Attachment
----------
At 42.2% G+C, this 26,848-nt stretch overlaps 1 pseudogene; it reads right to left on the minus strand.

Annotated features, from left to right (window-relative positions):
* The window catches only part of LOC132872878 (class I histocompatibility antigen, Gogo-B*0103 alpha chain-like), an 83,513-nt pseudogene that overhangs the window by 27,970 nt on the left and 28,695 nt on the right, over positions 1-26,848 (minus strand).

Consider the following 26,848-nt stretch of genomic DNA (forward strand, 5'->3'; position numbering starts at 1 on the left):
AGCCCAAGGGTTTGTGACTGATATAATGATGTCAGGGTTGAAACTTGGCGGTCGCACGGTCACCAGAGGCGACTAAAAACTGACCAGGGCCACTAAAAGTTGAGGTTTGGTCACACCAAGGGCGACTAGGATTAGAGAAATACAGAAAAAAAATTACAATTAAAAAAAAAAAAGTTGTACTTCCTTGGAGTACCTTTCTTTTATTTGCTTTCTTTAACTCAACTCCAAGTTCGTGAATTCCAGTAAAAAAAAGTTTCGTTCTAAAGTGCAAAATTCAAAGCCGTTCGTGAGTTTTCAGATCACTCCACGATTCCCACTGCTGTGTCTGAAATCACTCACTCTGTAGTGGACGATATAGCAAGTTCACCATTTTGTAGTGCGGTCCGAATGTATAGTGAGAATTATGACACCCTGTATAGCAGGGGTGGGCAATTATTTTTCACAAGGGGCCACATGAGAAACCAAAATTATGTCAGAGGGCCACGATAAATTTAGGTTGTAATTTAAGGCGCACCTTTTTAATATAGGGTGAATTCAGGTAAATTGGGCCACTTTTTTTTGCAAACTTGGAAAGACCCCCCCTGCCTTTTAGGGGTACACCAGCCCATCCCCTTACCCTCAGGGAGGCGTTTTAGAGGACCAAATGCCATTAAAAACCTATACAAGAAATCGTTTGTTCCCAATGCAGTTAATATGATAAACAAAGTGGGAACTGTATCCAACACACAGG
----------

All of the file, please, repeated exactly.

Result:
At 42.2% G+C, this 26,848-nt stretch overlaps 1 pseudogene; it reads right to left on the minus strand.

Annotated features, from left to right (window-relative positions):
* The window catches only part of LOC132872878 (class I histocompatibility antigen, Gogo-B*0103 alpha chain-like), an 83,513-nt pseudogene that overhangs the window by 27,970 nt on the left and 28,695 nt on the right, over positions 1-26,848 (minus strand).

Consider the following 26,848-nt stretch of genomic DNA (forward strand, 5'->3'; position numbering starts at 1 on the left):
AGCCCAAGGGTTTGTGACTGATATAATGATGTCAGGGTTGAAACTTGGCGGTCGCACGGTCACCAGAGGCGACTAAAAACTGACCAGGGCCACTAAAAGTTGAGGTTTGGTCACACCAAGGGCGACTAGGATTAGAGAAATACAGAAAAAAAATTACAATTAAAAAAAAAAAAGTTGTACTTCCTTGGAGTACCTTTCTTTTATTTGCTTTCTTTAACTCAACTCCAAGTTCGTGAATTCCAGTAAAAAAAAGTTTCGTTCTAAAGTGCAAAATTCAAAGCCGTTCGTGAGTTTTCAGATCACTCCACGATTCCCACTGCTGTGTCTGAAATCACTCACTCTGTAGTGGACGATATAGCAAGTTCACCATTTTGTAGTGCGGTCCGAATGTATAGTGAGAATTATGACACCCTGTATAGCAGGGGTGGGCAATTATTTTTCACAAGGGGCCACATGAGAAACCAAAATTATGTCAGAGGGCCACGATAAATTTAGGTTGTAATTTAAGGCGCACCTTTTTAATATAGGGTGAATTCAGGTAAATTGGGCCACTTTTTTTTGCAAACTTGGAAAGACCCCCCCTGCCTTTTAGGGGTACACCAGCCCATCCCCTTACCCTCAGGGAGGCGTTTTAGAGGACCAAATGCCATTAAAAACCTATACAAGAAATCGTTTGTTCCCAATGCAGTTAATATGATAAACAAAGTGGGAACTGTATCCAACACACAGG